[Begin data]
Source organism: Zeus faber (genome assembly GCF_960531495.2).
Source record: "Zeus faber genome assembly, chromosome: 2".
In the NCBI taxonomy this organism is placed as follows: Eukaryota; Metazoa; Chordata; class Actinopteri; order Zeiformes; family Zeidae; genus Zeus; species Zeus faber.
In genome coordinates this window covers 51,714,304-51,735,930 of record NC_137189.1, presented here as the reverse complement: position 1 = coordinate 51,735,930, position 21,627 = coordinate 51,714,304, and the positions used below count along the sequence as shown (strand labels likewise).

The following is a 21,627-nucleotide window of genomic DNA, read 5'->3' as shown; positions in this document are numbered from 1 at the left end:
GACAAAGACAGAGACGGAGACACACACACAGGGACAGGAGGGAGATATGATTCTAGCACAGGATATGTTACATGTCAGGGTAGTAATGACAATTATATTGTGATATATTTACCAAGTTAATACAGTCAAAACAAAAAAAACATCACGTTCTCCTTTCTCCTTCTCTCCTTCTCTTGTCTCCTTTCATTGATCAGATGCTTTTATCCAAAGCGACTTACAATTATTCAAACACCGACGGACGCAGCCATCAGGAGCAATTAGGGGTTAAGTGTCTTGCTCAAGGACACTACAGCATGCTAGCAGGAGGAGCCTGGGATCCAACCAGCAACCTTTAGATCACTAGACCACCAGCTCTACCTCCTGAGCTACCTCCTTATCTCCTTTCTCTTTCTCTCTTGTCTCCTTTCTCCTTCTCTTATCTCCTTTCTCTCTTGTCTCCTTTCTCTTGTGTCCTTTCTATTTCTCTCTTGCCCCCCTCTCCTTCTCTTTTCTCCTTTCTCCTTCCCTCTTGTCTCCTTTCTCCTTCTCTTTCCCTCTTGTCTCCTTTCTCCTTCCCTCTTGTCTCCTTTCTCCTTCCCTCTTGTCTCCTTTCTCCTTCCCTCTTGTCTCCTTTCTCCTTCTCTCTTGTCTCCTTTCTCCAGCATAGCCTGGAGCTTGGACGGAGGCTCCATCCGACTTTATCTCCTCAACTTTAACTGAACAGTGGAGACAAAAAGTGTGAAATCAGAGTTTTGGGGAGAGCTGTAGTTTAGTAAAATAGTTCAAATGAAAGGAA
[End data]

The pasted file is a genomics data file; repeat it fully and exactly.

Source organism: Zeus faber (genome assembly GCF_960531495.2).
Source record: "Zeus faber genome assembly, chromosome: 2".
In the NCBI taxonomy this organism is placed as follows: Eukaryota; Metazoa; Chordata; class Actinopteri; order Zeiformes; family Zeidae; genus Zeus; species Zeus faber.
In genome coordinates this window covers 51,714,304-51,735,930 of record NC_137189.1, presented here as the reverse complement: position 1 = coordinate 51,735,930, position 21,627 = coordinate 51,714,304, and the positions used below count along the sequence as shown (strand labels likewise).

The following is a 21,627-nucleotide window of genomic DNA, read 5'->3' as shown; positions in this document are numbered from 1 at the left end:
GACAAAGACAGAGACGGAGACACACACACAGGGACAGGAGGGAGATATGATTCTAGCACAGGATATGTTACATGTCAGGGTAGTAATGACAATTATATTGTGATATATTTACCAAGTTAATACAGTCAAAACAAAAAAAACATCACGTTCTCCTTTCTCCTTCTCTCCTTCTCTTGTCTCCTTTCATTGATCAGATGCTTTTATCCAAAGCGACTTACAATTATTCAAACACCGACGGACGCAGCCATCAGGAGCAATTAGGGGTTAAGTGTCTTGCTCAAGGACACTACAGCATGCTAGCAGGAGGAGCCTGGGATCCAACCAGCAACCTTTAGATCACTAGACCACCAGCTCTACCTCCTGAGCTACCTCCTTATCTCCTTTCTCTTTCTCTCTTGTCTCCTTTCTCCTTCTCTTATCTCCTTTCTCTCTTGTCTCCTTTCTCTTGTGTCCTTTCTATTTCTCTCTTGCCCCCCTCTCCTTCTCTTTTCTCCTTTCTCCTTCCCTCTTGTCTCCTTTCTCCTTCTCTTTCCCTCTTGTCTCCTTTCTCCTTCCCTCTTGTCTCCTTTCTCCTTCCCTCTTGTCTCCTTTCTCCTTCCCTCTTGTCTCCTTTCTCCTTCTCTCTTGTCTCCTTTCTCCAGCATAGCCTGGAGCTTGGACGGAGGCTCCATCCGACTTTATCTCCTCAACTTTAACTGAACAGTGGAGACAAAAAGTGTGAAATCAGAGTTTTGGGGAGAGCTGTAGTTTAGTAAAATAGTTCAAATGAAAGGAA